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Heroin Information

Heroin Addiction

The following information is drawn from the NIDA Research Report Series, Heroin: Abuse and Addiction (http://www.drugabuse.gov/ResearchReports/Heroin/Heroin.html).
What is heroin?
Heroin is a member of the opiate family of drugs. Heroin is derived from morphine; in the brain, heroin is changed back into morphine. Because heroin enters the blood and reaches the brain more quickly than morphine, drug abusers and addicts often abuse heroin instead of morphine. Heroin is a white powder that is most often dissolved in saline and injected into the bloodstream, but it can also be snorted (sniffed) or smoked.
What does heroin do in the body?
After taking heroin, the abuser experiences a “rush,” the intensity of which depends on the amount of drug taken and how the abuser takes it. The rush is accompanied by a warm flushing of the skin, dry mouth, and a heavy feeling in the extremities, which can be accompanied by nausea, vomiting, and severe itching. Heroin blocks pain messages transmitted from the body. After the initial effects, abusers will be drowsy for several hours. Mental function is clouded by heroin’s effect on the nervous system. Cardiac functions slow; breathing is also severely slowed, sometimes to the point of death. Overdose is a particular risk because the amount and purity of the drug cannot be accurately known.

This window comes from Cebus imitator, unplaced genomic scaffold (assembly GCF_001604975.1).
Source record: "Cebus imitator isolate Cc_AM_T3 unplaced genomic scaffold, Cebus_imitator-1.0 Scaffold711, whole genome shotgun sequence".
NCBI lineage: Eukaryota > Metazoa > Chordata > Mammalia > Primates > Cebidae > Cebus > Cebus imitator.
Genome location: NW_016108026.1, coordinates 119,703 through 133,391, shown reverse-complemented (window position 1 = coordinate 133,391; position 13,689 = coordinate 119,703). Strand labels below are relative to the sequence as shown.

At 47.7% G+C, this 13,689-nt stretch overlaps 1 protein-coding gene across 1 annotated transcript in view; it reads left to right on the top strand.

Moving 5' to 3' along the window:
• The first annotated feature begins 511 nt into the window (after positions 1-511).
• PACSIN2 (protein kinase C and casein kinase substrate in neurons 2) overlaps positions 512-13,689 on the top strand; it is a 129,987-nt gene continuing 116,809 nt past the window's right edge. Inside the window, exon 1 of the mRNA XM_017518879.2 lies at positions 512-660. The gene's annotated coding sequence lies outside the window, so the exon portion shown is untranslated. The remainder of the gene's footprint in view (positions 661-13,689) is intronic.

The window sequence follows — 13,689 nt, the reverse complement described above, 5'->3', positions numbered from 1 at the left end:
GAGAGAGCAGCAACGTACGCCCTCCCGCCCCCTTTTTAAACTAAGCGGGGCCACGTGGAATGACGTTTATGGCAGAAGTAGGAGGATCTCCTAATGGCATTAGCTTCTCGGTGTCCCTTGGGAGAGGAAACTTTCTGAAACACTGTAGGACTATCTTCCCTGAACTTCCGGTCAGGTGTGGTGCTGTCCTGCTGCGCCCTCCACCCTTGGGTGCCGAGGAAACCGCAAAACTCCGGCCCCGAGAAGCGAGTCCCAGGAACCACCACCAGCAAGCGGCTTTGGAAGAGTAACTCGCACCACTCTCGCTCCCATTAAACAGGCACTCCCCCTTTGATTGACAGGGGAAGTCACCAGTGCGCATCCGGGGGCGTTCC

Treatment for heroin abuse and addiction
The first step in treatment is detoxification to rid the body of the drug. During detoxification, patients adjust to a drug-free state. This stage is short-term and needs to lead to a long-term treatment plan.

Methadone is a synthetic opiate that blocks the effects of heroin and eliminates withdrawal symptoms. Methadone binds to the same opiate receptor that morphine does (remember that heroin breaks down into morphine in the brain). Methadone, however, binds to the receptor more tightly than heroin. People usually take methadone orally one time each day to suppress cravings and withdrawal symptoms for 24-36 hours (four to six times longer than heroin). Methadone is not intoxicating or sedating, and does not produce the feelings of euphoria that heroin does, unless taken in very high doses. Individuals taking methadone do feel pain and have emotional reactions. People can take methadone continuously for many years without problems.

Other drugs used to treat heroin addiction include LAAM and naltrexone, but these are not used as extensively as methadone.

The most effective treatment combines pharmacological approaches (medications) with behavioral therapies. Behavioral therapies may be either on a residential or outpatient basis, but they need to match the needs of the patient.
Long-term consequences of uncontrolled or poorly controlled heroin abuse:
If heroin abuse is untreated, it can lead to the following health problems:
  • addiction
  • scarred and/or collapsed veins
  • bacterial infections of the blood vessels and heart valves
  • abscesses and other soft-tissue infections
  • liver disease
  • kidney disease
  • lung diseases such as pneumonia and tuberculosis
In addition, the additives in street heroin often include substances that clog blood vessels that lead to the lungs, liver, kidneys, or brain. Contaminated injection equipment can lead to blood-borne viral infections including hepatitis B, hepatitis C, and HIV, which can then be passed on to other individuals through shared needles or sexual activity.